New technique could identify drugs that help fight broad range of viruses

Results of a new study demonstrate the feasibility of a novel strategy in drug discovery: screening large numbers of existing drugs — often already approved for other uses — to see which ones activate genes that boost natural immunity.

Using an automated, high-volume screening technique, researchers at Washington University School of Medicine in St. Louis have identified a cancer that enhances an important natural response to viral infection in human cells.

"Over many years of research, we have developed a good understanding of the human body's own mechanisms to fight viruses," says the study's first author Dhara Patel, PhD, a postdoctoral research scholar at Washington University. "Instead of targeting the virus itself, which most current antiviral drugs do, we have designed a strategy to look for chemical compounds that will enhance this innate antiviral system."

The results of the study, led by Michael J. Holtzman, MD, the Selma and Herman Seldin Professor of Medicine, appear May 4 in PLoS ONE.

Of the 2,240 compounds the researchers tested, 64 showed increased activity in the cells' interferon signaling pathway, an important player in the body's response to viruses. The 64 compounds included many different classes of drugs treating conditions as diverse as depression, high blood pressure and ulcers. But the one that stood out is idarubicin, a cancer drug commonly prescribed to treat leukemia, lymphoma and breast cancer. Even at low doses, idarubicin significantly ramps up the interferon signaling system.

In treating cancer, idarubicin stops cells from dividing by blocking a protein that unwinds DNA. As long as DNA remains tightly packed, it can't be copied. And if DNA can't be copied, a cell can't divide. Interestingly, though, the researchers showed that idarubicin's antiviral effects are totally unrelated to what makes it a good cancer drug.

"We tested other that work the same way as idarubicin but have very different structures," Patel says. "Although they act the same way that idarubicin does in cancer cells, they had no effect on the interferon system."

Like many cancer drugs, idarubicin has toxic side effects, so it is unlikely to ever be prescribed for patients fighting viral infections. But, its identification demonstrates that the new strategy works.

"While idarubicin is not something you would give to a patient who has the flu, we are continuing to screen more drugs," Patel says. "We're starting to find compounds from different drug classes that are not so toxic and that have similar properties in enhancing interferon signaling. We're still validating them, but we're very excited about what we're finding."

Traditionally, techniques for drug discovery involve trying to enhance or inhibit a very specific interaction. To treat a particular disease, scientists might try to disable a harmful protein, or replace a missing one, for example. But such approaches assume that altering a specific interaction of interest will result in the desired effect.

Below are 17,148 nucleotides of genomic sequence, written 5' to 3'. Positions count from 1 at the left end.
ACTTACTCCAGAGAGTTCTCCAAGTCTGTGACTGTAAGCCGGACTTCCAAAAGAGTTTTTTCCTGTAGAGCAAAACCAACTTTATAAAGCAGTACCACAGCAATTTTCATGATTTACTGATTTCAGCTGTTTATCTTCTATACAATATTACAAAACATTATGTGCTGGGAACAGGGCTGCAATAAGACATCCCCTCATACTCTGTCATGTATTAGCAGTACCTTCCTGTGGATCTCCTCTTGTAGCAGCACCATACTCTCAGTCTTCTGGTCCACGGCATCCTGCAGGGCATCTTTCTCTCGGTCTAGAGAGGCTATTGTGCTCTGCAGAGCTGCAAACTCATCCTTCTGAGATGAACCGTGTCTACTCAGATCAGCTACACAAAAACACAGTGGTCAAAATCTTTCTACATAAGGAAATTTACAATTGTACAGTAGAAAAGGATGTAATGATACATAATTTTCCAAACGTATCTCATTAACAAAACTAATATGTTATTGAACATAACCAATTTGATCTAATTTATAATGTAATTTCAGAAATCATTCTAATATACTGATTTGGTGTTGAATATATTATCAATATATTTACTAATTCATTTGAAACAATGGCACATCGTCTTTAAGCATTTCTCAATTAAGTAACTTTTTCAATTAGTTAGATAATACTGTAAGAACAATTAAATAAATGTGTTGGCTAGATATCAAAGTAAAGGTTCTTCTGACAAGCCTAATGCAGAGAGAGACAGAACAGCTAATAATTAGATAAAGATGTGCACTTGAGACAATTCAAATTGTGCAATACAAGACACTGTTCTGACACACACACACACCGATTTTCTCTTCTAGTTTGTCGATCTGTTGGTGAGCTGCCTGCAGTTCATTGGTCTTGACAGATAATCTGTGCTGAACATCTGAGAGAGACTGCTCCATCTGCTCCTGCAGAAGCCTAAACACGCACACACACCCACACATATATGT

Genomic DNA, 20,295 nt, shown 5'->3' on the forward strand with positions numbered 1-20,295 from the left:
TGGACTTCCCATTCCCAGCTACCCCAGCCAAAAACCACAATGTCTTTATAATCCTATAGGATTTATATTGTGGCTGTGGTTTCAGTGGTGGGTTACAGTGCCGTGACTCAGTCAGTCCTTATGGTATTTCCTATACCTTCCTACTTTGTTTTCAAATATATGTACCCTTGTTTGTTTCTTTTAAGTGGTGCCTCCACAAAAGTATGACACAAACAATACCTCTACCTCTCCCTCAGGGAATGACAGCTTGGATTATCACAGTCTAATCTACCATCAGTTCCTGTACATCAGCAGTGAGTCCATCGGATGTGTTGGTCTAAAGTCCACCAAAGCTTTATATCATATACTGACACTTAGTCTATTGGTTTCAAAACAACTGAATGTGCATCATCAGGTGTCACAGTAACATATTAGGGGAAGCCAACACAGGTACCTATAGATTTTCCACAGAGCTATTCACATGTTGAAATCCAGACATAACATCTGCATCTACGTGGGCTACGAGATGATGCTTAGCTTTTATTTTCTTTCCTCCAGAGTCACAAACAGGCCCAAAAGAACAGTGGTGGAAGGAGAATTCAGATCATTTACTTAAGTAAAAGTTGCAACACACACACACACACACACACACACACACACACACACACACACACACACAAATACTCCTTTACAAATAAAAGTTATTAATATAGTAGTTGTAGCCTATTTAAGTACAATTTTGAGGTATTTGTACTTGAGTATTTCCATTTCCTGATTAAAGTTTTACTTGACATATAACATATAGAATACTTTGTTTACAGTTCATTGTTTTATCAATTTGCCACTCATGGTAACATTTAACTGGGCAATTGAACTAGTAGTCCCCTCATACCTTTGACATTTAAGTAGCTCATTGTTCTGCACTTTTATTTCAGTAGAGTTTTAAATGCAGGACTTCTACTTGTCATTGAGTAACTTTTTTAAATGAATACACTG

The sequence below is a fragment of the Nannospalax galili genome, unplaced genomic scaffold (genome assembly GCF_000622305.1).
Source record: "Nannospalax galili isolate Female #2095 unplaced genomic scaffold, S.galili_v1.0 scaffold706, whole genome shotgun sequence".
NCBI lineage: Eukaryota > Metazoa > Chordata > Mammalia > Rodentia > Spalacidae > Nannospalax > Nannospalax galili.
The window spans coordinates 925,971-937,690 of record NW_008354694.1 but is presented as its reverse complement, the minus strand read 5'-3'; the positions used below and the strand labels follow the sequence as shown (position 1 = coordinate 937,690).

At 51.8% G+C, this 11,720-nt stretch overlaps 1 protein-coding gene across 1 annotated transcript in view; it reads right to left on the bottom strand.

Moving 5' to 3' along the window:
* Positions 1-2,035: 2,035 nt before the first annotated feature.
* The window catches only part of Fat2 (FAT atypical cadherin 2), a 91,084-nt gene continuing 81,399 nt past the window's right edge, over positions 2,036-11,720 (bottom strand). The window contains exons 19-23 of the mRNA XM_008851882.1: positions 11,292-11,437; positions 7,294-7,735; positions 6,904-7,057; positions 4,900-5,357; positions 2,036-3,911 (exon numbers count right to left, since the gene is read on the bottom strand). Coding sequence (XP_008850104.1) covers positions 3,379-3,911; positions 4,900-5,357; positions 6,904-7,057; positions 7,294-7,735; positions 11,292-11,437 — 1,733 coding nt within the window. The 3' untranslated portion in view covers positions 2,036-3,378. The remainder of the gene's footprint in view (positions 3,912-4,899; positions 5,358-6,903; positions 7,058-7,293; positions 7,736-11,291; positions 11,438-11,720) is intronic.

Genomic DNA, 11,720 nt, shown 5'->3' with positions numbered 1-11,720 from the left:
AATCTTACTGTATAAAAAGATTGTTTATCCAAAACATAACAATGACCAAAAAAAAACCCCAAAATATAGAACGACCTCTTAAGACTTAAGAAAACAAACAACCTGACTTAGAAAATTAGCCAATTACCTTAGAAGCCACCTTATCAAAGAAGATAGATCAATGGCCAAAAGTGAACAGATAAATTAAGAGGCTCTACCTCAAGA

"I think our technique accepts the fact that we don't understand everything that's going on in the cell," Patel says. "Instead of looking at one particular interaction, we measure the downstream effects."

She compares it to driving a car and trying to make it go faster.

"Traditionally, we would pick a specific part — a part of the car that we think is responsible for speed — and then test compounds that alter the part in a way that we think will make the car go faster," she says. "With our approach, we don't assume we know what is responsible for speed. Instead, we take entire cars, treat them with many different compounds, and just see which ones go faster."

Patel says this screening technique is unusual because it can identify drugs that enhance the body's own immune response to a broad range of viruses, unlike a vaccine, which only protects against a specific virus.

The method has also shed light on how some compounds with known antiviral properties actually fight . In addition to cancer drugs, antidepressants and blood pressure medications, the initial 64 drugs they identified with increased interferon activity included some known antiviral drugs.

"We already knew some of these compounds had antiviral properties, we just didn't know why," Patel says. "Now we're starting to find out how they actually work."

More information: PLoS ONE. May 4, 2012. doi: 10.1371/journal.pone.0036594

Related Stories

New drug shrinks cancer in animals, study shows

Apr 06, 2011

A study led by researchers at the University of Michigan Comprehensive Cancer Center showed in animal studies that new cancer drug compounds they developed shrank tumors, with few side effects.

Targeting tumor behavior may lead to new liver cancer drugs

Jun 18, 2009

Ohio State University cancer researchers have used computational and genomic methods to identify possible anti-cancer agents that may block a particular kind of tumor behavior. The agents target multiple genes associated ...

Recommended for you

Gene test aids cancer profile

31 minutes ago

The first round of chemotherapy did little to suppress Ron Bose's leukemia. The second round, with 10 times the dose, knocked the proliferating blast cells down, but only by half.

How a common antacid could lead to cheaper anti-cancer drugs

17 hours ago

A popular indigestion medication can increase survival in colorectal cancer, according to research published in ecancermedicalscience. But in fact, scientists have studied this for years - and a group of cancer advocates want t ...

User comments

Please sign in to add a comment. Registration is free, and takes less than a minute. Read more

Click here to reset your password.
Sign in to get notified via email when new comments are made.